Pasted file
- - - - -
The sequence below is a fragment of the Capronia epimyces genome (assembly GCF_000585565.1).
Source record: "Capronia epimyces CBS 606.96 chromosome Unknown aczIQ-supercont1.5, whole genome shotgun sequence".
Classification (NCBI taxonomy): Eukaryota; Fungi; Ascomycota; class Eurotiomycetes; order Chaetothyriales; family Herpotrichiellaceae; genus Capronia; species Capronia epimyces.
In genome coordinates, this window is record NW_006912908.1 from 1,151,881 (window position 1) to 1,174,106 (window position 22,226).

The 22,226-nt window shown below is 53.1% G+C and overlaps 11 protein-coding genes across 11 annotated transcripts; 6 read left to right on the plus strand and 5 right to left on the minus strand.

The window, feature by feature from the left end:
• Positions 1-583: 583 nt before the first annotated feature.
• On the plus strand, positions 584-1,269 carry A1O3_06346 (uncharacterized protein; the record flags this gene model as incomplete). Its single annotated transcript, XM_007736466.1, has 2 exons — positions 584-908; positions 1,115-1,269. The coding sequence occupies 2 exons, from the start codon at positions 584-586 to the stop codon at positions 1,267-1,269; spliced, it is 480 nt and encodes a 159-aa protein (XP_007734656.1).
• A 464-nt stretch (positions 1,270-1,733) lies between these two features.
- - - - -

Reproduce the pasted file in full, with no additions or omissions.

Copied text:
The sequence below is a fragment of the Capronia epimyces genome (assembly GCF_000585565.1).
Source record: "Capronia epimyces CBS 606.96 chromosome Unknown aczIQ-supercont1.5, whole genome shotgun sequence".
Classification (NCBI taxonomy): Eukaryota; Fungi; Ascomycota; class Eurotiomycetes; order Chaetothyriales; family Herpotrichiellaceae; genus Capronia; species Capronia epimyces.
In genome coordinates, this window is record NW_006912908.1 from 1,151,881 (window position 1) to 1,174,106 (window position 22,226).

The 22,226-nt window shown below is 53.1% G+C and overlaps 11 protein-coding genes across 11 annotated transcripts; 6 read left to right on the plus strand and 5 right to left on the minus strand.

The window, feature by feature from the left end:
• Positions 1-583: 583 nt before the first annotated feature.
• On the plus strand, positions 584-1,269 carry A1O3_06346 (uncharacterized protein; the record flags this gene model as incomplete). Its single annotated transcript, XM_007736466.1, has 2 exons — positions 584-908; positions 1,115-1,269. The coding sequence occupies 2 exons, from the start codon at positions 584-586 to the stop codon at positions 1,267-1,269; spliced, it is 480 nt and encodes a 159-aa protein (XP_007734656.1).
• A 464-nt stretch (positions 1,270-1,733) lies between these two features.